The Dog Walking Poet 2

Do you like to read a poem for yourself ? Or do you prefer to hear it spoken ? I ask that because there has been a recent revival in spoken word poetry. Maybe it stems from rap music. I must admit that I have a problem with rap – maybe I’m too old to appreciate it, but I do think that sometimes it glorifies rhyme and rhythm at the expense of meaning. But at least it’s there.

When I was growing up spoken poetry was dull, prim and exclusive. I remember being made to listen to TS Eliot reading “ The Wasteland “ – he read it in the portentous, droning way which was the fashion in those days. Most poets are bad readers- they need helping out. And yet I can remember listening to Ted Hughes read “ Crow”. It was late at night, with the wind howling and the rain lashing at the windows- and he scared the living daylights out of me. And no-one can beat Richard Burton in that wonderful opening speech of “ Under Milk Wood.”

All poetry was originally spoken word.. It was a way of embodying experience, of shaping the past. Before a battle, the bards of each party would meet and agree a place where they could watch the fight- they would note who showed the most courage, who fight with the greatest vigour- and at the end – they would work it all up into an agreed version, to be spoken in the mead hall or before the next battle. It wasn’t a good idea to upset the bards- they held your reputation in their hearts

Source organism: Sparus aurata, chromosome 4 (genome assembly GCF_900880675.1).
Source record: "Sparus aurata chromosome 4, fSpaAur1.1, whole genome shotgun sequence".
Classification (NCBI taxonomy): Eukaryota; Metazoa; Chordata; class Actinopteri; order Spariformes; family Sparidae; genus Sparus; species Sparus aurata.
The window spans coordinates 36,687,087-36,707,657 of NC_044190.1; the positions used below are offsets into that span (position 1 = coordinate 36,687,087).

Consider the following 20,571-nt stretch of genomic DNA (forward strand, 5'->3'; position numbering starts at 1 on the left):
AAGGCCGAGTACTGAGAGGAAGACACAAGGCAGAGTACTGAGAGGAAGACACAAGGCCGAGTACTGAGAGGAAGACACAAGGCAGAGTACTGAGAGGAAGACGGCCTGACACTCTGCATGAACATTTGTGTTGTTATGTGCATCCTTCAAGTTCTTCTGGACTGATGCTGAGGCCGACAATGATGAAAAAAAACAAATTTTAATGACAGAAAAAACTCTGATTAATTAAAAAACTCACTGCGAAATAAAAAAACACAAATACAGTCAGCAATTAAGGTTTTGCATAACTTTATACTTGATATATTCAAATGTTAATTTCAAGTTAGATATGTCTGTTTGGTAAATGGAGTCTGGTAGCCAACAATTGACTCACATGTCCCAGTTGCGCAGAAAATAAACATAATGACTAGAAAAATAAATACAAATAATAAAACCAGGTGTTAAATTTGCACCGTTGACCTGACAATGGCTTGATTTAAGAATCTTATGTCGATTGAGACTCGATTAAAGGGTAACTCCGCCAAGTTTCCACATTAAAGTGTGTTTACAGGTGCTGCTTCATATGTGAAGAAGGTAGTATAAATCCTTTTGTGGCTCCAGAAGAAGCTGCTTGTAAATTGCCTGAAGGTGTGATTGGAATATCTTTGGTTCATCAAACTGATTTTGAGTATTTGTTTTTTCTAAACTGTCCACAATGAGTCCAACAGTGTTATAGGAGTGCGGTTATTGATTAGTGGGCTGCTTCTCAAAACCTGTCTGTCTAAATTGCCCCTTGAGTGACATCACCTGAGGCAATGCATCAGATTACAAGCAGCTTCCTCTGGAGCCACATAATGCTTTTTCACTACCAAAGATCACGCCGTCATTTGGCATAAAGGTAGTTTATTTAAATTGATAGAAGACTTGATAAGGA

Printing changed everything. It altered the very nature of poetry. What was a flourishing, social art became personal. You could read a poem for yourself and by yourself. Rather than being simply an audience, the reader became a partner in the creation of a poem. You could work it out for yourself. You could relate it to your own experience. Thomas Wyatt was the first Elizabethan poet to make poetry directly personal- his work is taut, allusive- meant at the most for a very small audience. The same can be said of Shakespeare’s sonnets, Donne’s love poetry, George Herbert’s quiet dissection of his own soul.

And poetry as good as this is being written now, you’ll be glad to hear. If you haven’t read Clive James poetry- then that’s a gap you’ve just got to fill. And James Nash’s “ Some Things Matter” – a wonderful sequence of sonnets- is simply a masterpiece. It’s moving and human and it really does go straight to the heart.

It’s horses for courses, isn’t it. The main thing is that poetry is alive and well and getting stronger by the day.

Ah…the dog… here he is…you ndon’t believe there is a dog, do you ? You think it’s a cheap way of bringing this to an end… wait till next time… and he will make an appearance.

The Dog Walking Poet

I’ve been writing poetry for about sixty years, and I’m just starting to get the hang of it. Why do it ? All sorts of reasons, really. First, it was more fun than football. I never liked football. Terminally short sighted and with two left feet, I was useless at it. On the other hand, I was good with words- I could kick them around the page and, from time to time, I achieved a goal.

Writing poetry was a way of fixing the present. Time moves on, you’re old before you realise it – and a poem can fix one moment, with all its complexity, like a fly in amber.I’ve still got poems I wrote forty years ago – they’re dreadful – but they’re honest.